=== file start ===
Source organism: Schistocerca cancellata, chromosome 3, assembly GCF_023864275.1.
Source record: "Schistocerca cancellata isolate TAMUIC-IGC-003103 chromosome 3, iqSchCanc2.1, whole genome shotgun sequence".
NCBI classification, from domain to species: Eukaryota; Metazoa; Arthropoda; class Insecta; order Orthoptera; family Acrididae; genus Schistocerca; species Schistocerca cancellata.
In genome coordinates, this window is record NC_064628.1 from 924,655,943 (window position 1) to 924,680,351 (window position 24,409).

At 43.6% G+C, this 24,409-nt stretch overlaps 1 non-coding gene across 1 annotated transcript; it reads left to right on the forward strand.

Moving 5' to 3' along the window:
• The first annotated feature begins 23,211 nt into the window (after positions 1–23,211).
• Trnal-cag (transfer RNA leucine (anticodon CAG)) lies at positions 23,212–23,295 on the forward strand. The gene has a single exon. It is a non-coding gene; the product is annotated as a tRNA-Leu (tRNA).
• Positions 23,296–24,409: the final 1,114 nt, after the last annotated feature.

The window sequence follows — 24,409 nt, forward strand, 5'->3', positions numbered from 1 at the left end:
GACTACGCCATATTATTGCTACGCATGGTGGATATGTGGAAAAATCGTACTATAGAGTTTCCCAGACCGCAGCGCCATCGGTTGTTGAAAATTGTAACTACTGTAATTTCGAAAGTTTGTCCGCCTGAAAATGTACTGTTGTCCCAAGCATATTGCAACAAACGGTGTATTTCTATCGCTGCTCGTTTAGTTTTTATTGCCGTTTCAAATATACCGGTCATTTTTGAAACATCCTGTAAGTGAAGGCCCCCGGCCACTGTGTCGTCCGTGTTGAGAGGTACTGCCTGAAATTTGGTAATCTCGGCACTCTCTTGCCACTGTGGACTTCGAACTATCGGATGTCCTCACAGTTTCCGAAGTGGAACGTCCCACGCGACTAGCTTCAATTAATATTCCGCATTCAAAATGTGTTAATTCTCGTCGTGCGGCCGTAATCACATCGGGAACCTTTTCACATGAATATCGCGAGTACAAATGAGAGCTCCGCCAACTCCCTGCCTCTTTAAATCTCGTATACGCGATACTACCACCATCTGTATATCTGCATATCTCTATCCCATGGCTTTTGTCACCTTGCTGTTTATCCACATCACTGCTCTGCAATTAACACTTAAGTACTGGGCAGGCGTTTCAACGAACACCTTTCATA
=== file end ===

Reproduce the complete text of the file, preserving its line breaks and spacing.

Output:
Source organism: Schistocerca cancellata, chromosome 3, assembly GCF_023864275.1.
Source record: "Schistocerca cancellata isolate TAMUIC-IGC-003103 chromosome 3, iqSchCanc2.1, whole genome shotgun sequence".
NCBI classification, from domain to species: Eukaryota; Metazoa; Arthropoda; class Insecta; order Orthoptera; family Acrididae; genus Schistocerca; species Schistocerca cancellata.
In genome coordinates, this window is record NC_064628.1 from 924,655,943 (window position 1) to 924,680,351 (window position 24,409).

At 43.6% G+C, this 24,409-nt stretch overlaps 1 non-coding gene across 1 annotated transcript; it reads left to right on the forward strand.

Moving 5' to 3' along the window:
• The first annotated feature begins 23,211 nt into the window (after positions 1–23,211).
• Trnal-cag (transfer RNA leucine (anticodon CAG)) lies at positions 23,212–23,295 on the forward strand. The gene has a single exon. It is a non-coding gene; the product is annotated as a tRNA-Leu (tRNA).
• Positions 23,296–24,409: the final 1,114 nt, after the last annotated feature.

The window sequence follows — 24,409 nt, forward strand, 5'->3', positions numbered from 1 at the left end:
GACTACGCCATATTATTGCTACGCATGGTGGATATGTGGAAAAATCGTACTATAGAGTTTCCCAGACCGCAGCGCCATCGGTTGTTGAAAATTGTAACTACTGTAATTTCGAAAGTTTGTCCGCCTGAAAATGTACTGTTGTCCCAAGCATATTGCAACAAACGGTGTATTTCTATCGCTGCTCGTTTAGTTTTTATTGCCGTTTCAAATATACCGGTCATTTTTGAAACATCCTGTAAGTGAAGGCCCCCGGCCACTGTGTCGTCCGTGTTGAGAGGTACTGCCTGAAATTTGGTAATCTCGGCACTCTCTTGCCACTGTGGACTTCGAACTATCGGATGTCCTCACAGTTTCCGAAGTGGAACGTCCCACGCGACTAGCTTCAATTAATATTCCGCATTCAAAATGTGTTAATTCTCGTCGTGCGGCCGTAATCACATCGGGAACCTTTTCACATGAATATCGCGAGTACAAATGAGAGCTCCGCCAACTCCCTGCCTCTTTAAATCTCGTATACGCGATACTACCACCATCTGTATATCTGCATATCTCTATCCCATGGCTTTTGTCACCTTGCTGTTTATCCACATCACTGCTCTGCAATTAACACTTAAGTACTGGGCAGGCGTTTCAACGAACACCTTTCATA